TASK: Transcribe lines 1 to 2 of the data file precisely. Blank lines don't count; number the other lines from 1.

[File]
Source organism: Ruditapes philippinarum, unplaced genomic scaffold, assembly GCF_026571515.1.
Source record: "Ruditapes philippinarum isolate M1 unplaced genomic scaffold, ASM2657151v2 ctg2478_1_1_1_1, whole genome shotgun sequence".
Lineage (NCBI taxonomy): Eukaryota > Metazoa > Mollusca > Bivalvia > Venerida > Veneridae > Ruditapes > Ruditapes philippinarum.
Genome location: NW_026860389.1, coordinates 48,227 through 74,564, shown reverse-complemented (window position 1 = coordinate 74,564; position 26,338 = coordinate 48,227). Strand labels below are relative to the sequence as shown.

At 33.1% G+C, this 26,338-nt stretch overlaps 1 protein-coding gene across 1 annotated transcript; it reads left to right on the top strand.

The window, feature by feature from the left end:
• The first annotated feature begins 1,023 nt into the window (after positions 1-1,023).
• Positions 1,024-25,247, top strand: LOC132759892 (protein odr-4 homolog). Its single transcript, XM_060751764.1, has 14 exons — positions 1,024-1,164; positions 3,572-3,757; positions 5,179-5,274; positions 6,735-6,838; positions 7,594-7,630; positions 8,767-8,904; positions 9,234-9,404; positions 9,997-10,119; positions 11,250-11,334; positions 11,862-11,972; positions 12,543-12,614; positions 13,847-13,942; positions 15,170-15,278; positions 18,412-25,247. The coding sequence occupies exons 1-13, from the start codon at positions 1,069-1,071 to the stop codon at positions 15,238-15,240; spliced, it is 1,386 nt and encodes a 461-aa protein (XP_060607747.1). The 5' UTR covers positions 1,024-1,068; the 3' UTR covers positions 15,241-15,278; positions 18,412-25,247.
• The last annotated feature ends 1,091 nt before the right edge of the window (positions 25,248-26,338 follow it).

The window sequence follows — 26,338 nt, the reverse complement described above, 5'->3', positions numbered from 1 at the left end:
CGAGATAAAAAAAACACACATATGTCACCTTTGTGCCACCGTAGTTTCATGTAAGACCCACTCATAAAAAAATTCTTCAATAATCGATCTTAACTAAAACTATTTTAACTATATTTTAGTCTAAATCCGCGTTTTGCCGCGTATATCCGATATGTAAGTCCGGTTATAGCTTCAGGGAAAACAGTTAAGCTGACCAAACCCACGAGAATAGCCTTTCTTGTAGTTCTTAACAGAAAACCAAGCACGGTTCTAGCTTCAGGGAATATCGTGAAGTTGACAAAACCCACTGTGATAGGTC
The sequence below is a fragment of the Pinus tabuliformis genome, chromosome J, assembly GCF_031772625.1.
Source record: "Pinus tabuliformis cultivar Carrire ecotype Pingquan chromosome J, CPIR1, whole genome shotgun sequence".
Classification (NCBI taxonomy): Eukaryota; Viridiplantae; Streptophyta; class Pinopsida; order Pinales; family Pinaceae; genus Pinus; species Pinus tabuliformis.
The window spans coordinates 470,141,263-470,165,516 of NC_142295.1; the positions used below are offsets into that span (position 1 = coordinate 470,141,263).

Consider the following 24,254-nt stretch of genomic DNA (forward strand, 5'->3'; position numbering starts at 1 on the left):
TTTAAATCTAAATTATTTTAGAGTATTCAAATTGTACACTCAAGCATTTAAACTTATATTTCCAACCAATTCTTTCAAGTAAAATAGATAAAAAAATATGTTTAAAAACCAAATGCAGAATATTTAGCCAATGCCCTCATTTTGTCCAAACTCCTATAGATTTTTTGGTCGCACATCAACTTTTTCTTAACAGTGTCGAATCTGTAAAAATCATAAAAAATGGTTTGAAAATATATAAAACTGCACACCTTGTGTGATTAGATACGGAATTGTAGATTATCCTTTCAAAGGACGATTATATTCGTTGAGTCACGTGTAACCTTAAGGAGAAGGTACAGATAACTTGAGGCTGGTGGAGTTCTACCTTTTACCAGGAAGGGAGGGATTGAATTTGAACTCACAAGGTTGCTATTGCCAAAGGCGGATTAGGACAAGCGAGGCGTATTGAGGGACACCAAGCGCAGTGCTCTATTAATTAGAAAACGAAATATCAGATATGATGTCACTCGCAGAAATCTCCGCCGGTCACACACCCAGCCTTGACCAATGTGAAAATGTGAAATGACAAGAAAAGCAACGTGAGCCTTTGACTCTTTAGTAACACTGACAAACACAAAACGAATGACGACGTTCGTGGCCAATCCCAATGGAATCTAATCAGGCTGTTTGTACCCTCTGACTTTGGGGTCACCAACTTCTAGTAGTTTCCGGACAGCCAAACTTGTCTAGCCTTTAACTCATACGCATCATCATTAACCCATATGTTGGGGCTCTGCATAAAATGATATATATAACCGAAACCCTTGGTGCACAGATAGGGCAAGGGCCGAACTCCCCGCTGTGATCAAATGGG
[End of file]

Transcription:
Source organism: Ruditapes philippinarum, unplaced genomic scaffold, assembly GCF_026571515.1.
Source record: "Ruditapes philippinarum isolate M1 unplaced genomic scaffold, ASM2657151v2 ctg2478_1_1_1_1, whole genome shotgun sequence".